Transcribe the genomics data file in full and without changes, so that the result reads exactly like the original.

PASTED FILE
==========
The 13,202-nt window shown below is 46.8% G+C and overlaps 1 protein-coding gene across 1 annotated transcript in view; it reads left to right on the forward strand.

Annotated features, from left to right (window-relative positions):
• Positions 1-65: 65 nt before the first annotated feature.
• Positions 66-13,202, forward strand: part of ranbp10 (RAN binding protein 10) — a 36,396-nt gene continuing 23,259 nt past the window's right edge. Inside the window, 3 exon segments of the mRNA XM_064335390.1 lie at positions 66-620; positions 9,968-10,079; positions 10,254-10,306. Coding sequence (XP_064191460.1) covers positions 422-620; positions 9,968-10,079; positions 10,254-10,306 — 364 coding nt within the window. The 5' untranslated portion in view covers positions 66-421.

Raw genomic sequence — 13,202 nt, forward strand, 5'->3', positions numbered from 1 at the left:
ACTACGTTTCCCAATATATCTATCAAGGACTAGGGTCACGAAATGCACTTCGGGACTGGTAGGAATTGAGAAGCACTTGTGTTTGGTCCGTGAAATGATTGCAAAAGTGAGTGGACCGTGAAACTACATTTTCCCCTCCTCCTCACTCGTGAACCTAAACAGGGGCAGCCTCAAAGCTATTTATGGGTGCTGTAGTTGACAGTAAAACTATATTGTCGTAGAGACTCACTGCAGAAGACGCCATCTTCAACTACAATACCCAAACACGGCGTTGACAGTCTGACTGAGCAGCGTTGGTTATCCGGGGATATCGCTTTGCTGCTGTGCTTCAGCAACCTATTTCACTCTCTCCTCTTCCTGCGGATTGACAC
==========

The 13,202-nt window shown below is 46.8% G+C and overlaps 1 protein-coding gene across 1 annotated transcript in view; it reads left to right on the forward strand.

Annotated features, from left to right (window-relative positions):
• Positions 1-65: 65 nt before the first annotated feature.
• Positions 66-13,202, forward strand: part of ranbp10 (RAN binding protein 10) — a 36,396-nt gene continuing 23,259 nt past the window's right edge. Inside the window, 3 exon segments of the mRNA XM_064335390.1 lie at positions 66-620; positions 9,968-10,079; positions 10,254-10,306. Coding sequence (XP_064191460.1) covers positions 422-620; positions 9,968-10,079; positions 10,254-10,306 — 364 coding nt within the window. The 5' untranslated portion in view covers positions 66-421.

Raw genomic sequence — 13,202 nt, forward strand, 5'->3', positions numbered from 1 at the left:
ACTACGTTTCCCAATATATCTATCAAGGACTAGGGTCACGAAATGCACTTCGGGACTGGTAGGAATTGAGAAGCACTTGTGTTTGGTCCGTGAAATGATTGCAAAAGTGAGTGGACCGTGAAACTACATTTTCCCCTCCTCCTCACTCGTGAACCTAAACAGGGGCAGCCTCAAAGCTATTTATGGGTGCTGTAGTTGACAGTAAAACTATATTGTCGTAGAGACTCACTGCAGAAGACGCCATCTTCAACTACAATACCCAAACACGGCGTTGACAGTCTGACTGAGCAGCGTTGGTTATCCGGGGATATCGCTTTGCTGCTGTGCTTCAGCAACCTATTTCACTCTCTCCTCTTCCTGCGGATTGACAC